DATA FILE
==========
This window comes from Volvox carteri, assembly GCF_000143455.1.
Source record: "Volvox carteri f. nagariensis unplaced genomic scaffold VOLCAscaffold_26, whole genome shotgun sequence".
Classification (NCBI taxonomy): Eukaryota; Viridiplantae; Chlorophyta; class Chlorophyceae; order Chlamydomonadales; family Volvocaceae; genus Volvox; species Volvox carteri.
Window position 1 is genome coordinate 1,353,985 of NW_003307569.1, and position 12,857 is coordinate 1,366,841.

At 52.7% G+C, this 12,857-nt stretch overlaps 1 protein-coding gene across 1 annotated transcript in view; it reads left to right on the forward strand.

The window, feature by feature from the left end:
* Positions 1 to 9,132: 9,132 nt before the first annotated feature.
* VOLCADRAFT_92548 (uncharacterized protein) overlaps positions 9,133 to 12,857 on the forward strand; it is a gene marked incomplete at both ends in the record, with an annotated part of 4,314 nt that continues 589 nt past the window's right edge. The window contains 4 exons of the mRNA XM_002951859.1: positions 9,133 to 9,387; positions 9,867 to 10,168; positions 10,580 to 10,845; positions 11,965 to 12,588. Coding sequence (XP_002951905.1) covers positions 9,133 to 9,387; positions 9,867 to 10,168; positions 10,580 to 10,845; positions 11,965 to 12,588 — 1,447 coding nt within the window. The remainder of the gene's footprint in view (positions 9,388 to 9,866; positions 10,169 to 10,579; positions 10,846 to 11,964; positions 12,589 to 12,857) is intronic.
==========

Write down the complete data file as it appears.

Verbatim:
This window comes from Volvox carteri, assembly GCF_000143455.1.
Source record: "Volvox carteri f. nagariensis unplaced genomic scaffold VOLCAscaffold_26, whole genome shotgun sequence".
Classification (NCBI taxonomy): Eukaryota; Viridiplantae; Chlorophyta; class Chlorophyceae; order Chlamydomonadales; family Volvocaceae; genus Volvox; species Volvox carteri.
Window position 1 is genome coordinate 1,353,985 of NW_003307569.1, and position 12,857 is coordinate 1,366,841.

At 52.7% G+C, this 12,857-nt stretch overlaps 1 protein-coding gene across 1 annotated transcript in view; it reads left to right on the forward strand.

The window, feature by feature from the left end:
* Positions 1 to 9,132: 9,132 nt before the first annotated feature.
* VOLCADRAFT_92548 (uncharacterized protein) overlaps positions 9,133 to 12,857 on the forward strand; it is a gene marked incomplete at both ends in the record, with an annotated part of 4,314 nt that continues 589 nt past the window's right edge. The window contains 4 exons of the mRNA XM_002951859.1: positions 9,133 to 9,387; positions 9,867 to 10,168; positions 10,580 to 10,845; positions 11,965 to 12,588. Coding sequence (XP_002951905.1) covers positions 9,133 to 9,387; positions 9,867 to 10,168; positions 10,580 to 10,845; positions 11,965 to 12,588 — 1,447 coding nt within the window. The remainder of the gene's footprint in view (positions 9,388 to 9,866; positions 10,169 to 10,579; positions 10,846 to 11,964; positions 12,589 to 12,857) is intronic.